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Gap junction channels formed by coexpressed connexin40 and connexin43.

Authors: Valiunas, V  Gemel, J  Brink, PR  Beyer, EC 
Citation: Valiunas V, etal., Am J Physiol Heart Circ Physiol. 2001 Oct;281(4):H1675-89.
Pubmed: (View Article at PubMed) PMID:11557558

Many cardiovascular cells coexpress multiple connexins (Cx), leading to the potential formation of mixed (heteromeric) gap junction hemichannels whose biophysical properties may differ from homomeric channels containing only one connexin type. We examined the potential interaction of connexin Cx43 and Cx40 in HeLa cells sequentially stably transfected with these two connexins. Immunoblots verified the production of comparable amounts of both connexins, cross-linking showed that both connexins formed oligomers, and immunofluorescence showed extensive colocalization. Moreover, Cx40 copurified with (His)(6)-tagged Cx43 by affinity chromatography of detergent-solubilized connexons, demonstrating the presence of both connexins in some hemichannels. The dual whole cell patch-clamp method was used to compare the gating properties of gap junctions in HeLa Cx43/Cx40 cells with homotypic (Cx40-Cx40 and Cx43-Cx43) and heterotypic (Cx40-Cx43) gap junctions. Many of the observed single channel conductances resembled those of homotypic or heterotypic channels. The steady-state junctional conductance (g(j,ss)) in coexpressing cell pairs showed a reduced sensitivity to the voltage between cells (V(j)) compared with homotypic gap junctions and/or an asymmetrical V(j) dependence reminiscent of heterotypic gap junctions. These gating properties could be fit using a combination of homotypic and heterotypic channel properties. Thus, whereas our biochemical evidence suggests that Cx40 and Cx43 form heteromeric connexons, we conclude that they are functionally insignificant with regard to voltage-dependent gating.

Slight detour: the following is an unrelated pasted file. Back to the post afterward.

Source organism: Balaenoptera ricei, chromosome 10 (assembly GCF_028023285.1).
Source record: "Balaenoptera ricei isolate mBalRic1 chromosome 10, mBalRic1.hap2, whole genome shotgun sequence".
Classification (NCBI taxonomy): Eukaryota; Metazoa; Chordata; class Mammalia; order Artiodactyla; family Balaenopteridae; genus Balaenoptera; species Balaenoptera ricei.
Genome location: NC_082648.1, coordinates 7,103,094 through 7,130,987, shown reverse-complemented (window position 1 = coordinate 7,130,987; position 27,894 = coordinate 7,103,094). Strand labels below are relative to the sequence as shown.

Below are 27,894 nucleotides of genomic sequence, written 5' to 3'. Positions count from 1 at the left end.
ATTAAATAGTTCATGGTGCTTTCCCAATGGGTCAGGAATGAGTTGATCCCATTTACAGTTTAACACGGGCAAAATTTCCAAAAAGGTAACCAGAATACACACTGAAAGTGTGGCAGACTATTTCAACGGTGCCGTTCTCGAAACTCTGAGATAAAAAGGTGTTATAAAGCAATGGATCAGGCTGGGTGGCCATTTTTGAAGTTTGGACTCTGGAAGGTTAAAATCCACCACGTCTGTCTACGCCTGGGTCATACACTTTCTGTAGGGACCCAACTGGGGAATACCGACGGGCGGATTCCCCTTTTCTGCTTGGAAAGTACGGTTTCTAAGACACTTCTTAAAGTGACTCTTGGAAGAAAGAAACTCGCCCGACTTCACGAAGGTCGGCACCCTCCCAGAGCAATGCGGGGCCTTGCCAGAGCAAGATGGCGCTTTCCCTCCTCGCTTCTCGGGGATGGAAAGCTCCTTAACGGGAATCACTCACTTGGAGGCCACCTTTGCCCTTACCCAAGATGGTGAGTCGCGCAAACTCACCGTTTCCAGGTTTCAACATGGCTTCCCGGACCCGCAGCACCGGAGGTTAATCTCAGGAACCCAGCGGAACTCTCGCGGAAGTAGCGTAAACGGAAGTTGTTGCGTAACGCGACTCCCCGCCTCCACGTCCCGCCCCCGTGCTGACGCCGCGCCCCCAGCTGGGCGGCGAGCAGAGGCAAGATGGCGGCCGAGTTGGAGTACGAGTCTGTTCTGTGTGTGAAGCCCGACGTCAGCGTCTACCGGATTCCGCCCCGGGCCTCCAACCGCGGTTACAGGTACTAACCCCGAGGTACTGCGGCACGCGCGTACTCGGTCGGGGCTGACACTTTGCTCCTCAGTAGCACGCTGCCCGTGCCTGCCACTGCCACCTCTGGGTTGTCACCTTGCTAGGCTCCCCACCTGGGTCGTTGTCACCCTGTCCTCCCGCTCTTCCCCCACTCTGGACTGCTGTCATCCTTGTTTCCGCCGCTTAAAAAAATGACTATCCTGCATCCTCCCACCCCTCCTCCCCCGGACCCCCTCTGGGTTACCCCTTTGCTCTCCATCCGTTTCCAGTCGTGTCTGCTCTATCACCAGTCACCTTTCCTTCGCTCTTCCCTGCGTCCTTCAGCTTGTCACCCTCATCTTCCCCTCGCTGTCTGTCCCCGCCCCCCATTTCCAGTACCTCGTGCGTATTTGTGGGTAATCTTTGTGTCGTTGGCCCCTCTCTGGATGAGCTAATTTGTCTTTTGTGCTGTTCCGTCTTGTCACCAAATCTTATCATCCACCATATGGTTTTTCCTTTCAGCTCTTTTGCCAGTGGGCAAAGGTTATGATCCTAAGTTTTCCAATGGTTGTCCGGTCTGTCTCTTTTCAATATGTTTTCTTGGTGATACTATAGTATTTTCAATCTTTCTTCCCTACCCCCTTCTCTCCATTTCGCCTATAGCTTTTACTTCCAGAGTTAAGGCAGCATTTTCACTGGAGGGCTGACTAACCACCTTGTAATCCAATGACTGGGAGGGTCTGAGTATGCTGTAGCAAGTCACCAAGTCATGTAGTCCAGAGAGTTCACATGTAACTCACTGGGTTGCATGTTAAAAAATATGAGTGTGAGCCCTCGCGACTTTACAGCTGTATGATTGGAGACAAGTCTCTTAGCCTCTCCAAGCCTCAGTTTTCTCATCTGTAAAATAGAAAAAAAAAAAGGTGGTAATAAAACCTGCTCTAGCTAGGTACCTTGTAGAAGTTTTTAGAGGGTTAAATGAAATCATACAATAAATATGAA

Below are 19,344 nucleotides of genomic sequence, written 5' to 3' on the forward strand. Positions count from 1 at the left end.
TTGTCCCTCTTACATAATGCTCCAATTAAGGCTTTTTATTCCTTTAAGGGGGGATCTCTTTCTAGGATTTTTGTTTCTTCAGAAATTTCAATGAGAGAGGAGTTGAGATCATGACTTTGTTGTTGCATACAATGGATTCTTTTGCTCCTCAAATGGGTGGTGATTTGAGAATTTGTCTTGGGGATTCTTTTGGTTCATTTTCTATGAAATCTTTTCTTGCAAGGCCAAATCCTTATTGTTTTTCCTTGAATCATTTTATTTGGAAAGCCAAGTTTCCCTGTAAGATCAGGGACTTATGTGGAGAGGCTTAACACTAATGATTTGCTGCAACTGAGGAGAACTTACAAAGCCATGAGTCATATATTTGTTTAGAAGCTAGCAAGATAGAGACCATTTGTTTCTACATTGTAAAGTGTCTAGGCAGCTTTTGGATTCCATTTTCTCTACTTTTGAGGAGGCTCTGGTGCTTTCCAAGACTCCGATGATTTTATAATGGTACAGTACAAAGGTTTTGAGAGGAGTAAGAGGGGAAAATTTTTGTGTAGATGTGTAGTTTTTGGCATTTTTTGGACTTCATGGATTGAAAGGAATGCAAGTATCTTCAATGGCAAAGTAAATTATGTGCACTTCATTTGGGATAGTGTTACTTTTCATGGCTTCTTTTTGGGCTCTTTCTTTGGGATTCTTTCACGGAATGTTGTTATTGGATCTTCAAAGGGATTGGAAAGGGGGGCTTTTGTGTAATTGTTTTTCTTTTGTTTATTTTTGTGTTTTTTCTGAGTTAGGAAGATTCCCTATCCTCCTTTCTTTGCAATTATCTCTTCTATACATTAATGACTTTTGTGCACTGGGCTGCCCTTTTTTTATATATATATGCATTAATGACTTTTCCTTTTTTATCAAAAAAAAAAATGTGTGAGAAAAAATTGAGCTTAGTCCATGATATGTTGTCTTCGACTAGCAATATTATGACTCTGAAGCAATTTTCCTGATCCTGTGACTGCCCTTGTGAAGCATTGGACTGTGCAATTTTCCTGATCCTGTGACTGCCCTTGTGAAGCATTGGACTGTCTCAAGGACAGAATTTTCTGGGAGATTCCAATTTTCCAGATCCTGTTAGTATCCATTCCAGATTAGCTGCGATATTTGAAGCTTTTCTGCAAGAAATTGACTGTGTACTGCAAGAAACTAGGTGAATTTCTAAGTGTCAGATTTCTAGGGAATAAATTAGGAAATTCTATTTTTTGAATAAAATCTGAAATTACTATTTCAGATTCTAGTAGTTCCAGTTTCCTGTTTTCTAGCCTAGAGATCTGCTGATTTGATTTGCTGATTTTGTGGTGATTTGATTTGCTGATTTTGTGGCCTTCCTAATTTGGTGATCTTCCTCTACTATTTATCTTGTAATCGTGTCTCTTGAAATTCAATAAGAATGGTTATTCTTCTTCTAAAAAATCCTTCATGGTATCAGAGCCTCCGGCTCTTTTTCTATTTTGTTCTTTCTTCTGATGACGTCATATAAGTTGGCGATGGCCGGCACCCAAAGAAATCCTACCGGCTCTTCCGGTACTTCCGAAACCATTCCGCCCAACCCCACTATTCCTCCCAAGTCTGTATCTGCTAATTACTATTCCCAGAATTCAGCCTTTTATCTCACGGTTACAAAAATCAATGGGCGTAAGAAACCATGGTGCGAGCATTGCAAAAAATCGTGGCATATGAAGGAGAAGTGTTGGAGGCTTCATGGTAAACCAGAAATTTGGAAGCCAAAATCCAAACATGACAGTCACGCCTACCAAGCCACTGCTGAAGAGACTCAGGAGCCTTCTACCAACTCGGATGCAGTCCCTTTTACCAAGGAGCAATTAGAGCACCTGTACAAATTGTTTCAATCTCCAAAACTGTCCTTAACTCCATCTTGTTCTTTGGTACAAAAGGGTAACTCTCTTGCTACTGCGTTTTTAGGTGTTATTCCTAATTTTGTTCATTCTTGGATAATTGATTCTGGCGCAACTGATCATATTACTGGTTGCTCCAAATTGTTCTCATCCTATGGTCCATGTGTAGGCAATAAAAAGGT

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CRRD Object Information
CRRD ID: 7207849
Created: 2013-02-08
Species: All species
Last Modified: 2013-02-08
Status: ACTIVE



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RGD is funded by grant HL64541 from the National Heart, Lung, and Blood Institute on behalf of the NIH.